Friday, March 20, 2009

Recent things I've learned

Don't download HD-TV shit.
Almost all of them aren't HD at all, but merely upscaled DVDs.

If you want real HD, make sure it has Bluray or HDDVD in the title.


There's really no major difference between most processors of the same model.

For example:

The Intel E8400, E8500, and E8600 are all the same chip, just clocked differently.
The only difference is the multiplier, which is of course locked on the non-extreme CPUs. This artificial limitation allows them to segregate the market into different niches, and charge from ~183$ to ~$266 for the same chip.

Similarly, the E7400 and E7500 are the same chip, just with less cache. Their base clock is downclocked for 1066 FSB, but that doesn't mean it doesn't have the same potential clock as the 8xxx series.

The lesson here is that if you don't understand what you're buying, it is very easy to be ripped off. If somebody found an easy way to open the multipliers on non-extreme chips, enthusiast overclockers would easily be able to save hundreds of dollars and clock it even higher.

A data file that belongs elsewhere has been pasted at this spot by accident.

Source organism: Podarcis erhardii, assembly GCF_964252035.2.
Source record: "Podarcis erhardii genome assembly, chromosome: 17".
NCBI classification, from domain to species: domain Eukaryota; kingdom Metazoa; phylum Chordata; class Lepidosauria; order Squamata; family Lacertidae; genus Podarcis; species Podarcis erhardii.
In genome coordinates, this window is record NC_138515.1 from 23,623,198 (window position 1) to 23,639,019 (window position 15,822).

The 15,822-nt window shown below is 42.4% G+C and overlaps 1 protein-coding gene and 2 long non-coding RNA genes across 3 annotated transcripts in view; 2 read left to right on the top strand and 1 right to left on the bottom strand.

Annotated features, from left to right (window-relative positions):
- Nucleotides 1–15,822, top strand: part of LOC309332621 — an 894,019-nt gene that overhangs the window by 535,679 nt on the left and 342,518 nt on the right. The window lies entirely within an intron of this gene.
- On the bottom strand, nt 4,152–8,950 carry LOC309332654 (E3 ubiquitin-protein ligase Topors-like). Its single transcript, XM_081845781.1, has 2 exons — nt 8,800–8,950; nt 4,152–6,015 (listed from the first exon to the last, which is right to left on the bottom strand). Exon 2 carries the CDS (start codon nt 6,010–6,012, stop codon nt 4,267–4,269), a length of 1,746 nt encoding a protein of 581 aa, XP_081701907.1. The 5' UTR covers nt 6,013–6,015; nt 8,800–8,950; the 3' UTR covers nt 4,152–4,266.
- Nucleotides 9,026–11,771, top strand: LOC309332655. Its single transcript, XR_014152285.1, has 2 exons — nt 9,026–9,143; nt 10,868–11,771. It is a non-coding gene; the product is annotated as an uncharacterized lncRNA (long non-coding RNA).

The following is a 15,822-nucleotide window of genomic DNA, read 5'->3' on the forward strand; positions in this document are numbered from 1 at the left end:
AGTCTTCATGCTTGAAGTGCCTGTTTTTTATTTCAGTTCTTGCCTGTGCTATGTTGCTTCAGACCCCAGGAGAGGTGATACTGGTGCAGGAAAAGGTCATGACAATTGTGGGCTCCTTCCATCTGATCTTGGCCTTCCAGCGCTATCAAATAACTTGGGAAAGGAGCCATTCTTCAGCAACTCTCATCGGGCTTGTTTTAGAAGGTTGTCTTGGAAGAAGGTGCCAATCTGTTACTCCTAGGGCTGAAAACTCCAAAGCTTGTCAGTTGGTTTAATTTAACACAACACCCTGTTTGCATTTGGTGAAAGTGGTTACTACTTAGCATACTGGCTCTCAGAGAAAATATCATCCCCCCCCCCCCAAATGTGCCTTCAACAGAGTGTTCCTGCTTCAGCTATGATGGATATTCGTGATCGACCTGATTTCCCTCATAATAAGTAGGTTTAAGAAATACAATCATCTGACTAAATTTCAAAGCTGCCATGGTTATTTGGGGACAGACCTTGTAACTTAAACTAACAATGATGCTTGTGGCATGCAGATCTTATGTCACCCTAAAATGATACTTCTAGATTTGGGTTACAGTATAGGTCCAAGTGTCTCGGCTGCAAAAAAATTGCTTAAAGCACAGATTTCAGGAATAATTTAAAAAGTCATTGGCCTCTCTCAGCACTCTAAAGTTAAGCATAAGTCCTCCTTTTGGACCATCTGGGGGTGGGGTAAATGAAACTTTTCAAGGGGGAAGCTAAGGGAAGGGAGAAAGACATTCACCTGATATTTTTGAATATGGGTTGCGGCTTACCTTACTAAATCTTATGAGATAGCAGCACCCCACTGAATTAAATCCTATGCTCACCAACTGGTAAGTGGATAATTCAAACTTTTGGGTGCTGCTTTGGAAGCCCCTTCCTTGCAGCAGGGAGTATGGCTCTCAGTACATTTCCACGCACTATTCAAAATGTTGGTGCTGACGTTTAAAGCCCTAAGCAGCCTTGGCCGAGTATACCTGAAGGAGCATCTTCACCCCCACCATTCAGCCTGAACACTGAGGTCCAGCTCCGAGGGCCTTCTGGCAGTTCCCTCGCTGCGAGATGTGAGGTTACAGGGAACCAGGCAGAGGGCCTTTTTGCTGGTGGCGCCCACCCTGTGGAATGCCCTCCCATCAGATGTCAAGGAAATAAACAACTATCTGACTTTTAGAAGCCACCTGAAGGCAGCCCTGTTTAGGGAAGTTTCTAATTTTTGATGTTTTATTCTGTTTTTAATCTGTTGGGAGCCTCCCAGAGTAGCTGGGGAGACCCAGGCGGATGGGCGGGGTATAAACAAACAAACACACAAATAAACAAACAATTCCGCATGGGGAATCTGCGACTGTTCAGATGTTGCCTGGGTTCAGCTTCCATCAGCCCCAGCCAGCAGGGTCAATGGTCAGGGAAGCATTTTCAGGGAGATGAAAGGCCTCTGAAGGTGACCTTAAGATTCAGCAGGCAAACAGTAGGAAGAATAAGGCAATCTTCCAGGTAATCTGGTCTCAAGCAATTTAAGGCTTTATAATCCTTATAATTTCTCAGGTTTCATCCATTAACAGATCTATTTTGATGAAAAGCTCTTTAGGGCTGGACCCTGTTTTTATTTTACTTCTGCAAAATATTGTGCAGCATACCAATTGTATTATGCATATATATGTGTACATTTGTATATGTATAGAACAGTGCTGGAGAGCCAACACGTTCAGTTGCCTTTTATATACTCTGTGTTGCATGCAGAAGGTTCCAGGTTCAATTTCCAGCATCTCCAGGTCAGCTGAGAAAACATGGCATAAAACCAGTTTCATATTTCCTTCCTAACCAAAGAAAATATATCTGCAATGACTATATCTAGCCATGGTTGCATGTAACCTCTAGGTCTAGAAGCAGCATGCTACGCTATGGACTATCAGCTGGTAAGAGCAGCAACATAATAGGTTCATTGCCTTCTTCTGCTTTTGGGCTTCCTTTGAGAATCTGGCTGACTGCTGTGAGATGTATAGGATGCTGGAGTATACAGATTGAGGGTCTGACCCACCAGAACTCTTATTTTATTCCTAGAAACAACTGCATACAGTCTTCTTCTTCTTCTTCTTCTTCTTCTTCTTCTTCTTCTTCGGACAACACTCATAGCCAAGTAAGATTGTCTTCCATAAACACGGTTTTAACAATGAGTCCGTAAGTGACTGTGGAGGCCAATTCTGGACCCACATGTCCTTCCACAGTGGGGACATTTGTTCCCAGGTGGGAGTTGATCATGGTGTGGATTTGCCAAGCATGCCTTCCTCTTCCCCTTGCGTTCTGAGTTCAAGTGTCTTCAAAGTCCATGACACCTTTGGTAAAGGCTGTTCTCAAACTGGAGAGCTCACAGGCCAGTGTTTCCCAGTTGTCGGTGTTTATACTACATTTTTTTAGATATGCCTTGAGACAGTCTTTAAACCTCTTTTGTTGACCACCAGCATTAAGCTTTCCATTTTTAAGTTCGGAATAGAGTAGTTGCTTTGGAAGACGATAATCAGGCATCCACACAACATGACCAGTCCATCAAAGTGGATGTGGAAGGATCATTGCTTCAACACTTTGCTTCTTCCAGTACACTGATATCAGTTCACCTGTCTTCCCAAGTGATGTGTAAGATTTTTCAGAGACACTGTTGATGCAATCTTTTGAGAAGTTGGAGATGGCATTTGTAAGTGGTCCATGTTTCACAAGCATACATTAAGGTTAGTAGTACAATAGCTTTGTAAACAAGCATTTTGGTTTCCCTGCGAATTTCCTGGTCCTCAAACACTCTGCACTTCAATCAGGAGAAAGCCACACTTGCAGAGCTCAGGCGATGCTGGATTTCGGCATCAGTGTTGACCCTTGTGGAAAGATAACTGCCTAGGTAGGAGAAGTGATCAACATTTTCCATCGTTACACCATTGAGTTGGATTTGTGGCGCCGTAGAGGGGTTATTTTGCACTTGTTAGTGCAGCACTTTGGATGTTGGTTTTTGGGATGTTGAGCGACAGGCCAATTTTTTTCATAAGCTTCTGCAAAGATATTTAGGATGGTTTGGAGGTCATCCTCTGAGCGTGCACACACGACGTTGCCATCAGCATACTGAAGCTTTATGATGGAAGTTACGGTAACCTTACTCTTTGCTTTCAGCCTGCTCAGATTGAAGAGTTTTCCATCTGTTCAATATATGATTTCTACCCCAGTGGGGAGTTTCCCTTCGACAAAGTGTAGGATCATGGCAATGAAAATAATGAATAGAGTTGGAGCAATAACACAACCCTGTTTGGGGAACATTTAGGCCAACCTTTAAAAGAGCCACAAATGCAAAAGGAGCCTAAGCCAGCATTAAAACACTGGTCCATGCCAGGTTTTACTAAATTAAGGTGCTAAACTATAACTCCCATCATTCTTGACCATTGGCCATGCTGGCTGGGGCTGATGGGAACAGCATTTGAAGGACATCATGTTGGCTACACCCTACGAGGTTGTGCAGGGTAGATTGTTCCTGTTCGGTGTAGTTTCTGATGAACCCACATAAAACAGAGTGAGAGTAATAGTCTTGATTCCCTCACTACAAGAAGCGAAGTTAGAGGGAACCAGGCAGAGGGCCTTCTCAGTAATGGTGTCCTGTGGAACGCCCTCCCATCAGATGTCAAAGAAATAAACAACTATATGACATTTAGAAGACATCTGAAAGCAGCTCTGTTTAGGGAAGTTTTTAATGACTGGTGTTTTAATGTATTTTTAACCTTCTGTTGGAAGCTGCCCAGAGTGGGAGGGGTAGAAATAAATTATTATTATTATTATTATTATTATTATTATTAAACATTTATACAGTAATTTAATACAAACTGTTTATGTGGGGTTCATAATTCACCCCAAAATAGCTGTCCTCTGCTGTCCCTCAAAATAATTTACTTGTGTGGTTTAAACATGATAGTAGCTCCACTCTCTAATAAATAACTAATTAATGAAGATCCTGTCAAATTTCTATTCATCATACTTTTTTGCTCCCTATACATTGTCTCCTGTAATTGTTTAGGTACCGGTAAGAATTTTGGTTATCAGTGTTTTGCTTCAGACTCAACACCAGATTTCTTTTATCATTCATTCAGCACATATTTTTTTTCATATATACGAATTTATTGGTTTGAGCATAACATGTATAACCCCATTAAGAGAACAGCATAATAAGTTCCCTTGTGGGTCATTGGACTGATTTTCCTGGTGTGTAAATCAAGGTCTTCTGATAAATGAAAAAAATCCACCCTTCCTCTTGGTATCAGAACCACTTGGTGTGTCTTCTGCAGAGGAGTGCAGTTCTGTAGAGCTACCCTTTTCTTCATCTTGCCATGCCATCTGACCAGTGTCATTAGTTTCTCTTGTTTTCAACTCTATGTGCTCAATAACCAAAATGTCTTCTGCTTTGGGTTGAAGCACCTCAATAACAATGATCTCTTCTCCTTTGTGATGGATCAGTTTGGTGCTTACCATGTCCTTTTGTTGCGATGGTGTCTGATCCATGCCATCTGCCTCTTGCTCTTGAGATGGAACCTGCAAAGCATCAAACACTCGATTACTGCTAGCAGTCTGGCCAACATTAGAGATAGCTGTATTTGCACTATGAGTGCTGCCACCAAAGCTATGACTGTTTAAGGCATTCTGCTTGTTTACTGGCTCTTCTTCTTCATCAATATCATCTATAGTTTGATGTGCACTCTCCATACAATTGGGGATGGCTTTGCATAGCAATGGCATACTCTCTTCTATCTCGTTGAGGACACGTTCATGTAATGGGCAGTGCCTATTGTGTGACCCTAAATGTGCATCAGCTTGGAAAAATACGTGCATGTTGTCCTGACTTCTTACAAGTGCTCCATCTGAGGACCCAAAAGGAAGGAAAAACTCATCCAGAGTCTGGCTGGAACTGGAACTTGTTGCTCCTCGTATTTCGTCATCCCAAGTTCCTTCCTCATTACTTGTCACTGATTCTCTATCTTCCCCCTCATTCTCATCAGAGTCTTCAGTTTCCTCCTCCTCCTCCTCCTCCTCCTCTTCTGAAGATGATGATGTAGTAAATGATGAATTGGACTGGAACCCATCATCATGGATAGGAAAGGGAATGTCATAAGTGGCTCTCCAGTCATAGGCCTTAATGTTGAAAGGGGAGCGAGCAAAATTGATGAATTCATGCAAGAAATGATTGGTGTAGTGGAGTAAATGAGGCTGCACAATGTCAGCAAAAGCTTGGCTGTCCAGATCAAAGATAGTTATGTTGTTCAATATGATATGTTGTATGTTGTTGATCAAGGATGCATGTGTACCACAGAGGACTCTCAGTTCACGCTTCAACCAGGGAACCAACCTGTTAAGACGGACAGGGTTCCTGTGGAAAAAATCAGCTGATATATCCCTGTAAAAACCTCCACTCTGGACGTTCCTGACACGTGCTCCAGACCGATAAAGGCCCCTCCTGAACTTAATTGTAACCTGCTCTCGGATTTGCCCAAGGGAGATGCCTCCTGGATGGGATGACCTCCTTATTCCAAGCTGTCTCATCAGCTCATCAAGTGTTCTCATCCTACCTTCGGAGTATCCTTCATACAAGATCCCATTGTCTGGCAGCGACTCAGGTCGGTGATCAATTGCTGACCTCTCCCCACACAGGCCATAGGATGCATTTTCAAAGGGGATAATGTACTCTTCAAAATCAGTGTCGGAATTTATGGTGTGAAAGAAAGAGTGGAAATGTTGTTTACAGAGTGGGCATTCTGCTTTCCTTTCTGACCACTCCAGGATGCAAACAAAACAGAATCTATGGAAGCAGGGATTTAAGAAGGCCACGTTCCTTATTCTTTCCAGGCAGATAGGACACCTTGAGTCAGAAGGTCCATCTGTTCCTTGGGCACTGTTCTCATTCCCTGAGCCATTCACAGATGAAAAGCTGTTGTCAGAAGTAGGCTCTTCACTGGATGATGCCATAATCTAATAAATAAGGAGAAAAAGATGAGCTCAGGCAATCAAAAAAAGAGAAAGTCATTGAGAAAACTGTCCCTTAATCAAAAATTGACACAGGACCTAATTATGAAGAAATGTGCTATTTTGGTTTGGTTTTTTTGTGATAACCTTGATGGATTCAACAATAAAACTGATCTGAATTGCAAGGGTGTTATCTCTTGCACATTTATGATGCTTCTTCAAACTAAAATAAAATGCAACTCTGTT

This pisses me off, mainly because Intel is shipping products that are purposely reduced from their potential, so there is demand for the same chip factory-clocked higher. Talk about screwing with consumers. Oh, and this isn't just Intel. AMD and Nvidia do it too, with their CPUs and GPUs.
Other than shader cores, it's pretty easy to overclock a GPU to the same specs as a higher-priced model, assuming they're using the same model GPU. I recently made my 8800 GTS into an 8800GTX, which would have saved me hundreds of dollars if I had done it when they were relevant cards.

Knowledge is power.

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